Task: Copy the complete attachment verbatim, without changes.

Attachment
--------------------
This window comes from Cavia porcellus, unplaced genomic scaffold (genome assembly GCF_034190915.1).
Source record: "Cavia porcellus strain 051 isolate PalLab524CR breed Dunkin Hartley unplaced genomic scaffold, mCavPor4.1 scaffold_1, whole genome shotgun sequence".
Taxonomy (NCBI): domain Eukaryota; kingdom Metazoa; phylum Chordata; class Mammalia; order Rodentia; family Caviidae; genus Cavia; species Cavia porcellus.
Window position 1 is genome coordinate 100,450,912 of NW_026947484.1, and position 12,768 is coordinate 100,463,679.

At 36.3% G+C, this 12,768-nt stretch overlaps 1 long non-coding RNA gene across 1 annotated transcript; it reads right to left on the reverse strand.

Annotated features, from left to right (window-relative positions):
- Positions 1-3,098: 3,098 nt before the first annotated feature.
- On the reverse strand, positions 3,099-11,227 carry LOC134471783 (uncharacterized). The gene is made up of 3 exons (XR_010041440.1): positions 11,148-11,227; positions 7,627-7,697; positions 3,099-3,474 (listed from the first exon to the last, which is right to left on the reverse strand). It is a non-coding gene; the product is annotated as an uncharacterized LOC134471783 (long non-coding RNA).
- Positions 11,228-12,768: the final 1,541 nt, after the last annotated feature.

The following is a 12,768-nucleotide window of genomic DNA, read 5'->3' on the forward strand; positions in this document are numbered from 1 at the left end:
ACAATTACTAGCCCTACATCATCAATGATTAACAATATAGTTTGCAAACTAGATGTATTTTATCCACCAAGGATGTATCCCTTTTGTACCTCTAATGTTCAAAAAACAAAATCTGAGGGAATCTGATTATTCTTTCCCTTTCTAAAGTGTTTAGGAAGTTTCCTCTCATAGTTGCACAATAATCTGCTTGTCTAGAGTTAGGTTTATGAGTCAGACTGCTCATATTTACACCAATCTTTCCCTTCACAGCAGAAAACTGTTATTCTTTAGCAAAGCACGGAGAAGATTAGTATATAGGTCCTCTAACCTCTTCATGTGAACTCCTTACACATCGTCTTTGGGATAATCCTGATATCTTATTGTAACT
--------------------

This window comes from Cavia porcellus, unplaced genomic scaffold (genome assembly GCF_034190915.1).
Source record: "Cavia porcellus strain 051 isolate PalLab524CR breed Dunkin Hartley unplaced genomic scaffold, mCavPor4.1 scaffold_1, whole genome shotgun sequence".
Taxonomy (NCBI): domain Eukaryota; kingdom Metazoa; phylum Chordata; class Mammalia; order Rodentia; family Caviidae; genus Cavia; species Cavia porcellus.
Window position 1 is genome coordinate 100,450,912 of NW_026947484.1, and position 12,768 is coordinate 100,463,679.

At 36.3% G+C, this 12,768-nt stretch overlaps 1 long non-coding RNA gene across 1 annotated transcript; it reads right to left on the reverse strand.

Annotated features, from left to right (window-relative positions):
- Positions 1-3,098: 3,098 nt before the first annotated feature.
- On the reverse strand, positions 3,099-11,227 carry LOC134471783 (uncharacterized). The gene is made up of 3 exons (XR_010041440.1): positions 11,148-11,227; positions 7,627-7,697; positions 3,099-3,474 (listed from the first exon to the last, which is right to left on the reverse strand). It is a non-coding gene; the product is annotated as an uncharacterized LOC134471783 (long non-coding RNA).
- Positions 11,228-12,768: the final 1,541 nt, after the last annotated feature.

The following is a 12,768-nucleotide window of genomic DNA, read 5'->3' on the forward strand; positions in this document are numbered from 1 at the left end:
ACAATTACTAGCCCTACATCATCAATGATTAACAATATAGTTTGCAAACTAGATGTATTTTATCCACCAAGGATGTATCCCTTTTGTACCTCTAATGTTCAAAAAACAAAATCTGAGGGAATCTGATTATTCTTTCCCTTTCTAAAGTGTTTAGGAAGTTTCCTCTCATAGTTGCACAATAATCTGCTTGTCTAGAGTTAGGTTTATGAGTCAGACTGCTCATATTTACACCAATCTTTCCCTTCACAGCAGAAAACTGTTATTCTTTAGCAAAGCACGGAGAAGATTAGTATATAGGTCCTCTAACCTCTTCATGTGAACTCCTTACACATCGTCTTTGGGATAATCCTGATATCTTATTGTAACT